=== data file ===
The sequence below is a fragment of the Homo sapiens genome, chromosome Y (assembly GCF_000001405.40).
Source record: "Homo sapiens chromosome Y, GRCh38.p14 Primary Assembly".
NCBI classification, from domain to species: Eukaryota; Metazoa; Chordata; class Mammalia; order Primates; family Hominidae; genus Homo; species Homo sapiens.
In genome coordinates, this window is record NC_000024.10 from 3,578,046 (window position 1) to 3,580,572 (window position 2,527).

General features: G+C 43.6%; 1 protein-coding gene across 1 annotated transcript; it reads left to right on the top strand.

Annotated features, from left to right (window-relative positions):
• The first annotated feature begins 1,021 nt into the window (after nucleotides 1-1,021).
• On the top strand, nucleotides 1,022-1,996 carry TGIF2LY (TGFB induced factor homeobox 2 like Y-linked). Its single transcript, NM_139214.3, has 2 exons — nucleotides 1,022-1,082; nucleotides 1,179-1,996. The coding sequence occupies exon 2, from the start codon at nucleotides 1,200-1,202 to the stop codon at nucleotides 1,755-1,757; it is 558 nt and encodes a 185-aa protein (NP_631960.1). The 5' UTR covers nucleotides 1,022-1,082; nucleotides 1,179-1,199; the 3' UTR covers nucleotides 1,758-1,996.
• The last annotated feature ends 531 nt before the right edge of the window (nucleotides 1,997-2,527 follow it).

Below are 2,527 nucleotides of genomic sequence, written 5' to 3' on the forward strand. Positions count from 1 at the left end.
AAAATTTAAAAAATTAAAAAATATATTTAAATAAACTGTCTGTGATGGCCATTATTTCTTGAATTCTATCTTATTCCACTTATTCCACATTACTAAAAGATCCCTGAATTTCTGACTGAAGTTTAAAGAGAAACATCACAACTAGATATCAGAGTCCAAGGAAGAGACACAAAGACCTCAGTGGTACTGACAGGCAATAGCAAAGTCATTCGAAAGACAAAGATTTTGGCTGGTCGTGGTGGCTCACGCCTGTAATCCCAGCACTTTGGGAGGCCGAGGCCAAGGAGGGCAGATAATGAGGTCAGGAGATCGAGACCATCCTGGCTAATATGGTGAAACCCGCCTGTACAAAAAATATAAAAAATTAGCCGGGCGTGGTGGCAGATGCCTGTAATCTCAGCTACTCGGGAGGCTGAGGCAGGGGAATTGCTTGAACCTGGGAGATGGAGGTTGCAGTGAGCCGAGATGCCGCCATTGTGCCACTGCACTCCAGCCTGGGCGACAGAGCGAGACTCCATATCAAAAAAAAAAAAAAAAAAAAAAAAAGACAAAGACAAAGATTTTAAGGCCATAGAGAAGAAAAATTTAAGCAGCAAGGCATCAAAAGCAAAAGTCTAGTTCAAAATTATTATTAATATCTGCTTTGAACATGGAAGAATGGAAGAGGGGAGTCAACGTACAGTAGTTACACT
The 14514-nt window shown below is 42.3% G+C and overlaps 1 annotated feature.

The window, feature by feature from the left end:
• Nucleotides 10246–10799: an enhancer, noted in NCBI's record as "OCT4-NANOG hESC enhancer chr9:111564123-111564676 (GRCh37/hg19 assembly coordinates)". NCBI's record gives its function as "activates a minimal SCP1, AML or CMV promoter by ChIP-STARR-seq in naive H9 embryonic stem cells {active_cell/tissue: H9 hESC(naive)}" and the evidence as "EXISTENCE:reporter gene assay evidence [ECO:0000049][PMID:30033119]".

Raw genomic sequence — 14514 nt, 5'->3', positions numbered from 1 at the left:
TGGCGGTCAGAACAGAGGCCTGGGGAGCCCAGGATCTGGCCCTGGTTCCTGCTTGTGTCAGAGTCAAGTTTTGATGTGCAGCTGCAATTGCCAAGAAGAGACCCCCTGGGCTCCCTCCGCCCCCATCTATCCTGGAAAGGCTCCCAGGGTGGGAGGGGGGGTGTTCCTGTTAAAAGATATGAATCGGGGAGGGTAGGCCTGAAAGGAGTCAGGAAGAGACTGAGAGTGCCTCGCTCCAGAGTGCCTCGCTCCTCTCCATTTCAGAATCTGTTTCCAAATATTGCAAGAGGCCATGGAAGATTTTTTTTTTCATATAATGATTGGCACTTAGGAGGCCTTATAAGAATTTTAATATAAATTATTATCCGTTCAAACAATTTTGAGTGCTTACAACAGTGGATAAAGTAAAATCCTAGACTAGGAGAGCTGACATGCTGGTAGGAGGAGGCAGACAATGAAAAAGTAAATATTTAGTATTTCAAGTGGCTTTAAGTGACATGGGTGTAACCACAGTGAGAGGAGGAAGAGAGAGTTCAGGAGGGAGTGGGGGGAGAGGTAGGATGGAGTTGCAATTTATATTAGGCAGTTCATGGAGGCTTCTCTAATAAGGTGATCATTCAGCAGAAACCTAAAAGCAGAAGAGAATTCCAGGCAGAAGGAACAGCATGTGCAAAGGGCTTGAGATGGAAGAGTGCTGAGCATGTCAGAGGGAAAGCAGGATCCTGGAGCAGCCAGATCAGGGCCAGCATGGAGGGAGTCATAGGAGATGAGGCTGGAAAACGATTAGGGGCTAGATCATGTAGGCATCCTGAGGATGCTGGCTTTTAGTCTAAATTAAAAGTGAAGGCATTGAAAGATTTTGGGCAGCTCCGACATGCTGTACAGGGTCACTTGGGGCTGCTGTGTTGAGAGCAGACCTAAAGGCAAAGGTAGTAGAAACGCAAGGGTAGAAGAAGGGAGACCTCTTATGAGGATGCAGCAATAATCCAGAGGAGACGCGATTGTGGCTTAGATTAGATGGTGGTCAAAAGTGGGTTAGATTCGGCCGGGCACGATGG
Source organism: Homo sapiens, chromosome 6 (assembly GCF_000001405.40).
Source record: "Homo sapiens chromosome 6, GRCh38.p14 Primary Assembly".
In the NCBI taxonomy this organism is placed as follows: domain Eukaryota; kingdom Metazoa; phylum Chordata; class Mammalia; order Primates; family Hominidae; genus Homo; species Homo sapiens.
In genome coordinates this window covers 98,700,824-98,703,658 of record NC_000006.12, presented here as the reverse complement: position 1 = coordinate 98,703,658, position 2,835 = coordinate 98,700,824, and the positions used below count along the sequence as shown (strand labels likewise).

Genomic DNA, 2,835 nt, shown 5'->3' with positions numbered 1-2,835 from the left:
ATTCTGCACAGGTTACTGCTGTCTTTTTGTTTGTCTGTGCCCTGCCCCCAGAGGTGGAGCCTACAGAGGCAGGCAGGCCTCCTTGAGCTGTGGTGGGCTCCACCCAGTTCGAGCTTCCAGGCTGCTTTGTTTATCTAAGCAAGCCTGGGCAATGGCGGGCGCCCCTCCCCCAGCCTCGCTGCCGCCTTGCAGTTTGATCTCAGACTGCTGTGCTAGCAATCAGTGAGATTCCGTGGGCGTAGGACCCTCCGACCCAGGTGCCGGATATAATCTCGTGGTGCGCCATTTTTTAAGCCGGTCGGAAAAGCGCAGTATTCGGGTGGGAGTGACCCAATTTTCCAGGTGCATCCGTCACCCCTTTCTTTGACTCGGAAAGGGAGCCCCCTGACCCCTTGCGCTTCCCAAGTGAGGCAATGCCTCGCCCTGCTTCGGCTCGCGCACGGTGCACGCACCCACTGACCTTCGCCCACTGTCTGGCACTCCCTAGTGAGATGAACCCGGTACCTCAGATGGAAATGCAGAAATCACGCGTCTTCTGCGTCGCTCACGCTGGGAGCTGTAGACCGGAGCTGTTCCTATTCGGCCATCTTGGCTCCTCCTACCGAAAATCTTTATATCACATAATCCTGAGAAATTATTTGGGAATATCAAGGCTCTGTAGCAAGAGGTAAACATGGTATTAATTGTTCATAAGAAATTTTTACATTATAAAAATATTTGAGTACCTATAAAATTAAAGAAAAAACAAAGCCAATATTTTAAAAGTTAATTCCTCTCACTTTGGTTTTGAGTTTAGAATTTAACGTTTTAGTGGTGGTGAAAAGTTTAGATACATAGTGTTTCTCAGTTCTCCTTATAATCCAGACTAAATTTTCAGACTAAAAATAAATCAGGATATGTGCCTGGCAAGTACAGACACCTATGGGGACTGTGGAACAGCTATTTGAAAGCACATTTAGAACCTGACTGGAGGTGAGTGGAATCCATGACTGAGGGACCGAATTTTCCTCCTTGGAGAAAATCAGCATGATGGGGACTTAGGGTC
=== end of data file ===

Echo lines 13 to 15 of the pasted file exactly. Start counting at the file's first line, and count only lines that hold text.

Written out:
The window, feature by feature from the left end:
• Nucleotides 10246–10799: an enhancer, noted in NCBI's record as "OCT4-NANOG hESC enhancer chr9:111564123-111564676 (GRCh37/hg19 assembly coordinates)". NCBI's record gives its function as "activates a minimal SCP1, AML or CMV promoter by ChIP-STARR-seq in naive H9 embryonic stem cells {active_cell/tissue: H9 hESC(naive)}" and the evidence as "EXISTENCE:reporter gene assay evidence [ECO:0000049][PMID:30033119]".

Raw genomic sequence — 14514 nt, 5'->3', positions numbered from 1 at the left: